Greek has four cases, which means that three parts of speech – pronouns, nouns, and articles – each have up to four forms, depending on how they are used in a sentence.


Subject Pronouns

Subject pronouns, literally called “nominative personal pronouns” in Greek, indicate who or what is performing the action of a verb.



A diphthong is a combination of two vowel sounds in a single syllable. In Greek, they may be written with an umlaut on the second vowel or an acute accent on the first vowel.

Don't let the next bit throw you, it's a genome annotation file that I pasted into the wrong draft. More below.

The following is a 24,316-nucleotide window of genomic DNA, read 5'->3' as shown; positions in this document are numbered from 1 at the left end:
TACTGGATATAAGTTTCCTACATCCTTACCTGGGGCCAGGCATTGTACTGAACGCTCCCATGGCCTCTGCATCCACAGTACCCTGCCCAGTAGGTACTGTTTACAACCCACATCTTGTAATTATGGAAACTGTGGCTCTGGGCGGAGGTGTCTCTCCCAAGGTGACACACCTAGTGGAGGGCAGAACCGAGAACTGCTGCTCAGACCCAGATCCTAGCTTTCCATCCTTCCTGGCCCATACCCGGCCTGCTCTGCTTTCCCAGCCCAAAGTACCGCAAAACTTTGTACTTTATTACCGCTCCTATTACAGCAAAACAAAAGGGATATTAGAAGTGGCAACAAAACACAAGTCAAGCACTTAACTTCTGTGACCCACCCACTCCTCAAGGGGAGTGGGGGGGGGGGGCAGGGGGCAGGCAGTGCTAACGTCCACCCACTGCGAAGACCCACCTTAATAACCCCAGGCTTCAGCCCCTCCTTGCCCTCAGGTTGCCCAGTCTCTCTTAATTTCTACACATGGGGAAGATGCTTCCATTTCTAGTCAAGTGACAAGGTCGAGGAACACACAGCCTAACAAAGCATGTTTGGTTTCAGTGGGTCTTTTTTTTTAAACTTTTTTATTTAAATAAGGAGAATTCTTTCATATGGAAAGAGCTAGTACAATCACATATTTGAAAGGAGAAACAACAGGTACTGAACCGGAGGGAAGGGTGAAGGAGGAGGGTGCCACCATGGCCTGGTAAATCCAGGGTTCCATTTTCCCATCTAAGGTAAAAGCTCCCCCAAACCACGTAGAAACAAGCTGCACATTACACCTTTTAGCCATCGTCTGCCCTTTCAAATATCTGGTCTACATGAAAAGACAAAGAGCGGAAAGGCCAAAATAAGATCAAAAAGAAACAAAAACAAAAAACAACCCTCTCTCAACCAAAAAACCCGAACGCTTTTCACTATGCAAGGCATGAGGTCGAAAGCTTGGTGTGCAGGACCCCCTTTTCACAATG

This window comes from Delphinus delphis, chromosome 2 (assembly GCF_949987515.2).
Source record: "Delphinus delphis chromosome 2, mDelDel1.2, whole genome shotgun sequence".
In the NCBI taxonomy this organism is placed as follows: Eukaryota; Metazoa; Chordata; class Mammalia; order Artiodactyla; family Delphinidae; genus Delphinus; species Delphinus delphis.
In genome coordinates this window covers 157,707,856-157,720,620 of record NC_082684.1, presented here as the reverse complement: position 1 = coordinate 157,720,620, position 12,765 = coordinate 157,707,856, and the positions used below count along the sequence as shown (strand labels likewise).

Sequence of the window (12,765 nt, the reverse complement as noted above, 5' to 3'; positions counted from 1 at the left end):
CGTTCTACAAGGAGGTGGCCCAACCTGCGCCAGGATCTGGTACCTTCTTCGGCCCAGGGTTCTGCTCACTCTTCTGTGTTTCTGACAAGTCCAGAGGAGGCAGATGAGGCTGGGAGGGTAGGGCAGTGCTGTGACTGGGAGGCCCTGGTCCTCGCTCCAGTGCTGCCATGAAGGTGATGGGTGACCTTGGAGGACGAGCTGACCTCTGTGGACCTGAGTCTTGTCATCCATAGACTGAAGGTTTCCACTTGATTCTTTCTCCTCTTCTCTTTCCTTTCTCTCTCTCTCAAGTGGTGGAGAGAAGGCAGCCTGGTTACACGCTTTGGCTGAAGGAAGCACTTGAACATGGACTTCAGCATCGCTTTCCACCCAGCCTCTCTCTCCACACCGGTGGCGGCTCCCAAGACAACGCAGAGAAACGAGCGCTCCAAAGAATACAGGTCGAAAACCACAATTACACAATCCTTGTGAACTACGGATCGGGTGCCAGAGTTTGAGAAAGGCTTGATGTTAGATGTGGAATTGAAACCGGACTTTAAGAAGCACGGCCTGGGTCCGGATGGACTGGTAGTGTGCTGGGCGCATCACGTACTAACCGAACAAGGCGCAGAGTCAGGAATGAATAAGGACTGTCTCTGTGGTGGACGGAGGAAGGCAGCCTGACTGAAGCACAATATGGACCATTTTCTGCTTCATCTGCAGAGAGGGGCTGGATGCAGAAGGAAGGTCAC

Greek has two different accents: acute (ί) and umlaut (ϊ). The acute accent is far more common and has two main uses.


Greek has seven vowels (letters) for just four vowel sounds. There are also eight double vowels: one creates a fifth vowel sound, four are alternate spellings for regular vowels, and three make a vowel + consonant sound.


Greek has 17 consonants (letters), most of which are similar to English sounds. There are also six double consonants.


The Greek alphabet has 24 letters. Some have no real English counterpart, and several have misleading English names.